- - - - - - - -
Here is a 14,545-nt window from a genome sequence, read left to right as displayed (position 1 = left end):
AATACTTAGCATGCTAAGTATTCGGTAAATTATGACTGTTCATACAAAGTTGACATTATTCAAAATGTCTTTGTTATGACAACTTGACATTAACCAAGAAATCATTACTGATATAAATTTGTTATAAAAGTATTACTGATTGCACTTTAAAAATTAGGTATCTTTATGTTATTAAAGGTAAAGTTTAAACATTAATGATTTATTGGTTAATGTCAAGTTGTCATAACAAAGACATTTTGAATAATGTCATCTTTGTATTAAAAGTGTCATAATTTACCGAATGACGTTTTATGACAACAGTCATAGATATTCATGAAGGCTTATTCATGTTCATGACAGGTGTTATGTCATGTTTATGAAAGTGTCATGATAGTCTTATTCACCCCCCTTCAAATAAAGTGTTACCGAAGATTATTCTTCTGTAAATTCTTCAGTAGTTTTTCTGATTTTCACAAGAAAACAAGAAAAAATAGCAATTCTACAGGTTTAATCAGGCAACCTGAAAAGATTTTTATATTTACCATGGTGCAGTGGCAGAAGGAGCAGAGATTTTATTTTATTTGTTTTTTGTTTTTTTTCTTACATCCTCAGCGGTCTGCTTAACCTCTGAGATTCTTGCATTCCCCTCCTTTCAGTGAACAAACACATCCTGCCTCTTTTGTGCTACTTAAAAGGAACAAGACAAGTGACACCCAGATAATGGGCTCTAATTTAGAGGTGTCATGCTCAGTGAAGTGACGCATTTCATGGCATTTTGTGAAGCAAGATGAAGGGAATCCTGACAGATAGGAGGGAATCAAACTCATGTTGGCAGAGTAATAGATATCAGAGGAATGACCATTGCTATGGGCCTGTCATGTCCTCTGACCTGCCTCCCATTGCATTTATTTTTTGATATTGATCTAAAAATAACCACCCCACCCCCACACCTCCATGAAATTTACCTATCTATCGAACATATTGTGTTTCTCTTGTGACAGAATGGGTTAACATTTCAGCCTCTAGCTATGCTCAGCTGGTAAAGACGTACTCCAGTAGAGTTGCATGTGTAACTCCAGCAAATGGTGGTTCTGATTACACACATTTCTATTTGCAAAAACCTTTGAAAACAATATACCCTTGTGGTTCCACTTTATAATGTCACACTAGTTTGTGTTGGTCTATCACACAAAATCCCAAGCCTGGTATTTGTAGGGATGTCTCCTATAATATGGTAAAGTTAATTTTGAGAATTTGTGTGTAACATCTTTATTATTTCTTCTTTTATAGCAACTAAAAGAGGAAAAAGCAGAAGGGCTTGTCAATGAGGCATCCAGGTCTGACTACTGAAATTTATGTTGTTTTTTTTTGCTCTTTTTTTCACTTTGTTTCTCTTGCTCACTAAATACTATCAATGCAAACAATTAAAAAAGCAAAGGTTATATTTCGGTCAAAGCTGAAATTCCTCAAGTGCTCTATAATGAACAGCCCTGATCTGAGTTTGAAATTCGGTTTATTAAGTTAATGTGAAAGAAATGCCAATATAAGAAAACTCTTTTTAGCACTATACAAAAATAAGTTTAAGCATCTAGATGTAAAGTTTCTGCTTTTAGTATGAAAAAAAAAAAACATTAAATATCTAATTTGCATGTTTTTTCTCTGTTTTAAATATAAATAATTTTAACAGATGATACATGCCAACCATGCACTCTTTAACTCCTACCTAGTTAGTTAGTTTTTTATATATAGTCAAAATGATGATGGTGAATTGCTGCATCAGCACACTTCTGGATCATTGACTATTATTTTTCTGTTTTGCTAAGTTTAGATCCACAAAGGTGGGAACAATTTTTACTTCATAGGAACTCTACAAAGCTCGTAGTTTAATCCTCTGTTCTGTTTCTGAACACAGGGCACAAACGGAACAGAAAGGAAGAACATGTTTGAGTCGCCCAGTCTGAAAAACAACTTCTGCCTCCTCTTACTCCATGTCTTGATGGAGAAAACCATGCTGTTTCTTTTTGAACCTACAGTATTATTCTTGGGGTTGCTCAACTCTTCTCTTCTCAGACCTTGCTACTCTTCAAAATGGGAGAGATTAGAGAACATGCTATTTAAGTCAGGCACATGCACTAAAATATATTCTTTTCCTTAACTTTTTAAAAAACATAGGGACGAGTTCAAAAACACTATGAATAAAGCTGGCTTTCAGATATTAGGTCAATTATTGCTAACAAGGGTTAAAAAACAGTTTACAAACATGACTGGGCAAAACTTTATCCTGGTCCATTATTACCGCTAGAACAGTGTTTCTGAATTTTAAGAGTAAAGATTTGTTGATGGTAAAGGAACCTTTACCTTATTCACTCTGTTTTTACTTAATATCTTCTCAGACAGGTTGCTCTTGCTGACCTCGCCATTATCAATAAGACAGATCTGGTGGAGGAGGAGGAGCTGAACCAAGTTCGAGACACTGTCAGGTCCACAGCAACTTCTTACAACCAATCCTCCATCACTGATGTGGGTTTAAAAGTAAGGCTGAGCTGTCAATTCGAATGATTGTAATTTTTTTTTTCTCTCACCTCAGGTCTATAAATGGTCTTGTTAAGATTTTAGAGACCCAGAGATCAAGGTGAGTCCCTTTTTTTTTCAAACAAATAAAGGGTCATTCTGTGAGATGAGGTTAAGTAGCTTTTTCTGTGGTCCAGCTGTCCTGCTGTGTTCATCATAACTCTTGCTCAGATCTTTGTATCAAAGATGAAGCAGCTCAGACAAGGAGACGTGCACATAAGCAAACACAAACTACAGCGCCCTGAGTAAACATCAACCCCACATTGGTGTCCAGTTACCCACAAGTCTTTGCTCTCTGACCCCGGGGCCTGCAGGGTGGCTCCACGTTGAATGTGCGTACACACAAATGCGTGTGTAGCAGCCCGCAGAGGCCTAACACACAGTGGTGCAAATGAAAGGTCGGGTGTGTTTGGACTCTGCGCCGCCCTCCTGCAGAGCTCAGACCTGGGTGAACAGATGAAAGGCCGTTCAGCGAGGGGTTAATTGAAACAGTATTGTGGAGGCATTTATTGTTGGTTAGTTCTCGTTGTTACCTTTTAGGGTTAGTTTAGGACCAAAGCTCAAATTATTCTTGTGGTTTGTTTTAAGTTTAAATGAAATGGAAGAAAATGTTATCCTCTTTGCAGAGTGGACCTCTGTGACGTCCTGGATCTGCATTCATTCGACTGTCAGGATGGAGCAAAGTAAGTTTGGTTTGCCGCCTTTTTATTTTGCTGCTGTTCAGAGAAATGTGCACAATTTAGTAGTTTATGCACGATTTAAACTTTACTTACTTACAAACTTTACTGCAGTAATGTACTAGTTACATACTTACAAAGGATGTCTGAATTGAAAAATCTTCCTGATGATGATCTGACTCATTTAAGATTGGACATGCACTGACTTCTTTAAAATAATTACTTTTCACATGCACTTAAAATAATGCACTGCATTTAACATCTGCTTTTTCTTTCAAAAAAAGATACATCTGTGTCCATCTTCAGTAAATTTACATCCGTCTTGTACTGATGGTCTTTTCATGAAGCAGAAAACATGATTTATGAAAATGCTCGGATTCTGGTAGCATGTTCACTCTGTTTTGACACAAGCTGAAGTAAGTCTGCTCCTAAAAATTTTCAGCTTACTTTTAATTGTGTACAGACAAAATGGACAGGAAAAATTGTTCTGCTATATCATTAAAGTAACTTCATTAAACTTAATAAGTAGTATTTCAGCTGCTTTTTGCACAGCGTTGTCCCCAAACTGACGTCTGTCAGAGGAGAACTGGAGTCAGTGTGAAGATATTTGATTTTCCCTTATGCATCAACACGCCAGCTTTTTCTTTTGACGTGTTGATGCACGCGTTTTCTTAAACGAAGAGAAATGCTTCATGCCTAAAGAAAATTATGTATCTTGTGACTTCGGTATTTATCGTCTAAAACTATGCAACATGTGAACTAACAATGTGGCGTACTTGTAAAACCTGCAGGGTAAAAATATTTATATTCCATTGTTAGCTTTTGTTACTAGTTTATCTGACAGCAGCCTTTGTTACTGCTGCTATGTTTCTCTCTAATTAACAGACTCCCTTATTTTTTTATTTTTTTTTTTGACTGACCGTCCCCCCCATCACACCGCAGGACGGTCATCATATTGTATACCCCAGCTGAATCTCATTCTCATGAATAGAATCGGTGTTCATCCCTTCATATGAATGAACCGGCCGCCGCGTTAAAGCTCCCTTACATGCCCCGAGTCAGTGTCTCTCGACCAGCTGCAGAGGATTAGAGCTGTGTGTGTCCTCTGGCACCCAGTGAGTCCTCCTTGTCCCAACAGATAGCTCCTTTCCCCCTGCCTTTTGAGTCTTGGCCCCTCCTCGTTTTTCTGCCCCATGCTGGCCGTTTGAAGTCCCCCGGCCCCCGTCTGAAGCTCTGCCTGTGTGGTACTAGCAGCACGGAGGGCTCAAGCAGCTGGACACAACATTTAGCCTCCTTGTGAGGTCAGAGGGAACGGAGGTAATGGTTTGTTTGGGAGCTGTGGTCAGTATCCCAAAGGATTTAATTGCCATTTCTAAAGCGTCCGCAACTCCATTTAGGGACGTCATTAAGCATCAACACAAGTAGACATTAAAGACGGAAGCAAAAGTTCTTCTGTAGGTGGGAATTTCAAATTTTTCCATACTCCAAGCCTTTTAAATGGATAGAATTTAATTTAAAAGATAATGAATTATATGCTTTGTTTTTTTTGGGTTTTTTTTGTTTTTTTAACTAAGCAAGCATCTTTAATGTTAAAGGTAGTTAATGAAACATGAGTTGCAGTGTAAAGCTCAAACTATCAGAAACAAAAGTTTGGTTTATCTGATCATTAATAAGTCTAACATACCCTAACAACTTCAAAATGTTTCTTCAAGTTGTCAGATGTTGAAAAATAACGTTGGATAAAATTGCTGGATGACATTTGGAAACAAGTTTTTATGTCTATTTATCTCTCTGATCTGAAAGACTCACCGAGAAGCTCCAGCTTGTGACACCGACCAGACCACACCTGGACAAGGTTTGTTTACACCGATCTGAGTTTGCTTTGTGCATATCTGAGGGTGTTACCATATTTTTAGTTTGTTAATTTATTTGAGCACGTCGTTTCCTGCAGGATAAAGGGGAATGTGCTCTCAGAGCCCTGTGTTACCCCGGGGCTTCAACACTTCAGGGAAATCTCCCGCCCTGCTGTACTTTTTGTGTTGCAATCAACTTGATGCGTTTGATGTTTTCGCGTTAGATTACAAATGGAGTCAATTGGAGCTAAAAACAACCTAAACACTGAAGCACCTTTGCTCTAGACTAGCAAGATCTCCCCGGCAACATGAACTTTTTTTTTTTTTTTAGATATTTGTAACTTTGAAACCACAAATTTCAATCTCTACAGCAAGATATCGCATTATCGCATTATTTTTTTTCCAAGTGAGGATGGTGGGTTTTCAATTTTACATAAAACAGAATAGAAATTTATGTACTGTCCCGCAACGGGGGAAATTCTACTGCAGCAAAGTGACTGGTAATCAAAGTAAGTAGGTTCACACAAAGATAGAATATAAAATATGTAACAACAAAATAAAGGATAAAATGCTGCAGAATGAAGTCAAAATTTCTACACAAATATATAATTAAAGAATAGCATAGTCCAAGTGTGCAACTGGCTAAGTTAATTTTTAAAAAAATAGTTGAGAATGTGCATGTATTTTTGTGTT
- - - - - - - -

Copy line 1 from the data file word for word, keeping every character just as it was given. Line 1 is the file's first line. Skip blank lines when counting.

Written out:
Here is a 14,545-nt window from a genome sequence, read left to right as displayed (position 1 = left end):